Tips for a Clutter-Free Holiday: Simplifying Meals and Gift-GivingDec 08, 2023
“Joy comes to us in ordinary moments. We risk missing out on joy when we get too busy chasing down the extraordinary.” - Brene Brown
By simplifying our holiday traditions, meals, gifts, and decorations, we've discovered we gain more time to savor moments with friends and family, as well as to rest and relax. Giving ourselves permission to let go of old traditions or others’ expectations and plan a holiday that brings us joy, helps us reclaim the true spirit of the season and embrace the magic that’s abundant during this time of the year.
Last week we shared tips for creating an intentional holiday, simplifying traditions, and decluttering your home for the holidays. If you missed it, click here. For tips on how to simplify gift giving and holiday meals... read on!
Simplifying Gift Giving:
Giving gifts can be one of the most exciting parts of the holiday season and also the most overwhelming. While it feels great to make someone happy when you give them a thoughtful present, buying or making gifts can also deplete our time, energy, and finances–as well as add to the clutter. Here are a few ideas to celebrate the season with gifts, while still maintaining our sanity and keeping the excess to a minimum!
1) Gifts of time: Instead of material gifts, consider giving your time such as cooking a dinner or babysitting for a friend or relative. In our family, the adults have decided not to exchange gifts as we feel making the holiday season easier is the best gift we can give each other. But we still enjoy giving all the kids presents!
2) Gifts of experience: You may also consider giving someone the gift of an experience such as a night out, a trip, a surfing lesson, a wine tasting at a local vineyard, a painting class, etc…
3) Consumable gifts: Candles, soap, scrubs, tea, chocolate, fruit, wine, jams, baked goods… there are so many to choose from! The great thing about consumables is that they will get used up one way or the other, so you don’t have to worry about adding to someone else’s clutter. We also consider a restaurant gift card a consumable. Before the adults in our family stopped exchanging gifts altogether, we would give gift cards to restaurants (or stores or spas) that we knew the receiver frequented.
4) Simplify wrapping: Cloth gift bags, reusable gift boxes, Furoshiki wrapping cloth are not only more sustainable options, but also save money and time. A few years ago, Alison chose material and made cloth bags that she now reuses every year. Or go one step further and forego wrapping altogether.We have a friend whose tradition involves placing Santa's presents under the tree unwrapped. The excitement was to see the toys instantly and start playing. Think of all the money and time saved on gift wrapping–why didn’t we think of that?
5) Tips for parents: When the kids were young, after a few years of way too many presents, we wised up and created a new system. We realized that while as parents we might have purchased a reasonable amount of gifts, we hadn’t considered all the other presents coming from relatives. Along with our kids’ input, we created a wishlist. We found that most of our relatives were eager for suggestions, so we could divvy up the list. Relatives are happy to purchase something they know the children (and parents) truly want.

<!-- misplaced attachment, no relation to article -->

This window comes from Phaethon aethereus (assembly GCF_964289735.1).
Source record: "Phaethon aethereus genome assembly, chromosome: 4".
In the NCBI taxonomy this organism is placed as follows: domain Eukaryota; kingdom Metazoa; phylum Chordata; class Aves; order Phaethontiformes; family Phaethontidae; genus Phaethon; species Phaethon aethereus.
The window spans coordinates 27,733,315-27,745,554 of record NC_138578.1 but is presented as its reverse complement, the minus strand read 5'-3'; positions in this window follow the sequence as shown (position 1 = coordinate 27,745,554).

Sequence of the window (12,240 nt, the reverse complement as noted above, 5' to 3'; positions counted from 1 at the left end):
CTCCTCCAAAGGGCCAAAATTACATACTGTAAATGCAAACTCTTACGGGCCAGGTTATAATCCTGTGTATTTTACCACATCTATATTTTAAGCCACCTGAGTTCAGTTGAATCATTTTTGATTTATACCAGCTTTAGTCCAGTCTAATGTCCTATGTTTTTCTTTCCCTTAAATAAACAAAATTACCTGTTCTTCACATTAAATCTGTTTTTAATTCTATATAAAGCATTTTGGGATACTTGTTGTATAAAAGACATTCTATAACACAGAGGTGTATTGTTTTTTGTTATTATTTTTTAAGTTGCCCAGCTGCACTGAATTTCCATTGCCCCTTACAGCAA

"Your children know you love them by your presence, not by your presents." - The Minimalist Plate
Simplifying Holiday Meals
Even those of us who enjoy cooking can find preparing all the holiday meals overwhelming. But when we simplify, we not only alleviate the stress of cooking, but also enjoy more time with our loved ones.
1) Consider non-traditional meals: Consider whether or not you still love the traditional meals you are accustomed to making. Sometimes we get stuck in the ritual and don’t stop to consider whether it still brings us joy. Also keep in mind that holiday meals don’t need to be large feasts, unless of course you love cooking. We discovered that we like the appetizers the most, so at least one of our holiday meals is appetizers, soup, and salad. If you make a simple meal, you can use the time you would have spent cooking to do something you really enjoy.
2) Cater or purchase already prepared food: You don’t need to cater the whole meal (although you may want to), but even ordering parts of the meal such as the soup, the side dishes, or a dessert can lighten the load. Cook the things you enjoy cooking, and buy the rest.
3) Divvy up dishes or have a potluck: Ask each person attending to contribute a dish. It’s a wonderful way to learn about other people’s traditions and perhaps discover a new recipe. This way, people can also bring their special dishes and you don’t need to worry that they won’t have their favorite part of the meal!
4) Create natural, consumable, or 'use-what-you have' inspired centerpieces: You don’t need to make an elaborate centerpiece – unless that brings you joy. Depending on where you live you might have many options in your backyard, such as pinecones, branches, greens, flowers, seashells and more. A consumable centerpiece such as a row of apples down the center of the table or a bowl or clementines along with candles or votives is also easy. Our recent favorite centerpiece is gold waxed red amaryllis bulbs and beeswax candles. Another idea is to let the kids be in charge. Some of our standout centerpieces were designed by our kids with gingerbread houses and even LEGO creations!
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